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But what does it mean? A network of hundreds of millions of nerve cells called neurons line the gut, or your gastrointestinal (GI) tract. The gut has the same kinds of neurons as the brain. And there’s also crosstalk between the gut and the brain.
The gut doesn’t just control things like our hunger and digestion. It’s a huge part of our immune system. It even contributes to mental well-being, says Wu Tsai Neurosciences Institute at Stanford University. GI issues are also often linked to neurological health problems such as Parkinson’s. And 60 percent of people with generalized anxiety also have irritable bowel syndrome.
How your gut is working has a big impact on your daily life. And millions of Americans have at least one digestive problem. So how can you keep your gut healthy?
If you want to boost your immunity, look to the gut, says UCLA Health. That’s because 70 percent of the immune system is found in the gut.
Immune cells in the gut interact with all kinds of bacteria and fungi that live there. What you eat and how you take care of your body change the mix. Those gut bugs are healthiest and support strong immunity when you eat plant foods that are high in fiber.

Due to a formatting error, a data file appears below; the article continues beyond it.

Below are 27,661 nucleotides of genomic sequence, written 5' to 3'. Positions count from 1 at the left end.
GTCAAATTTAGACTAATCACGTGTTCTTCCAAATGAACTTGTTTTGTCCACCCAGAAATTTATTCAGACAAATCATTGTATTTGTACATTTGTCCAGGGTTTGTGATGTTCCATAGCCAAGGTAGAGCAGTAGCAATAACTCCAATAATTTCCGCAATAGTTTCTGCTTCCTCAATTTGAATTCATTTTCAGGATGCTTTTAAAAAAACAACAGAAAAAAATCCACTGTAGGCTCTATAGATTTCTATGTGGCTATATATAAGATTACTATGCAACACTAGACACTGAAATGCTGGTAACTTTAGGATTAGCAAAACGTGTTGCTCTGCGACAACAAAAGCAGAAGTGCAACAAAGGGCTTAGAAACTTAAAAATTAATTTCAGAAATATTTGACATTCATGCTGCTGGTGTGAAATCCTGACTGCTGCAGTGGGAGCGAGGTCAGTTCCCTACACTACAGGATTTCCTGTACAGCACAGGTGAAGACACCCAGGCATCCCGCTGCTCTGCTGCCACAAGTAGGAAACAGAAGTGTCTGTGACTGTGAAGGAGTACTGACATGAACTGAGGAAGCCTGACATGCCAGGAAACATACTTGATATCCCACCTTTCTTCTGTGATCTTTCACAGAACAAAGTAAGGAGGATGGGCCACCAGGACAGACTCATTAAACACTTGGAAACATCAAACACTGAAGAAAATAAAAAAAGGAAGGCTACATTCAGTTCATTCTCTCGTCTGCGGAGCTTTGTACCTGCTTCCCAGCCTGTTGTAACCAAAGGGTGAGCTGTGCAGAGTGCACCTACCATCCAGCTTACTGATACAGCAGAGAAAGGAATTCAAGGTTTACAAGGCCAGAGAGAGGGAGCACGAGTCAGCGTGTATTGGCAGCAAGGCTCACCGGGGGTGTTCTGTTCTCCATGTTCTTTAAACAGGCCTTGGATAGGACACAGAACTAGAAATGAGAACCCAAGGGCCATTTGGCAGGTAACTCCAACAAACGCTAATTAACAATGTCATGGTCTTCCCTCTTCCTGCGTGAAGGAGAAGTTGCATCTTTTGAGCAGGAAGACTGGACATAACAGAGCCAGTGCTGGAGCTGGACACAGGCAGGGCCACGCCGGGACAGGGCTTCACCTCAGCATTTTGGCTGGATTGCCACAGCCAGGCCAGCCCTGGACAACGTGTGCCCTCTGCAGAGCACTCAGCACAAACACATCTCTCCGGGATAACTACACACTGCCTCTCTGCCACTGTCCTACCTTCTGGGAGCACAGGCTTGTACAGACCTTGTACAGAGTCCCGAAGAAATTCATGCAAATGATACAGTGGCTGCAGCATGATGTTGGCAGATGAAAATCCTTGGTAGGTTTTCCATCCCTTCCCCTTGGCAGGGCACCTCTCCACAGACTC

A diet high in animal proteins, sugar, processed foods and saturated fat creates gut bacteria that cause inflammation and life-long health problems.
A fiber-rich diet, on the other hand, lowers the inflammation response. Think fiber-filled plant foods like apples, broccoli, yams and zucchini.
Having extra weight also alters immune function. Fat tissues send out hormones and chemicals that fire up inflammation.
There are ways to help your gut help you. The main drivers of gut health change are shifts in stomach acid, gut immunity and the mix of bacteria in your digestive system. When gut health is good, you’re less likely to have harmful inflammation and breaks in immunity, says Johns Hopkins Medicine.
To improve your gut health through diet, try to:
Taking care of yourself will help your immune system take care of you, says the Centers for Disease Control and Prevention. Since everything in your body ties together, what you eat is important, but it’s just one part of gut health.
There are other important ways to keep your gut, and the rest of you, healthier:
Making some changes to your life can charge up your immune system for overall better mental and physical health.
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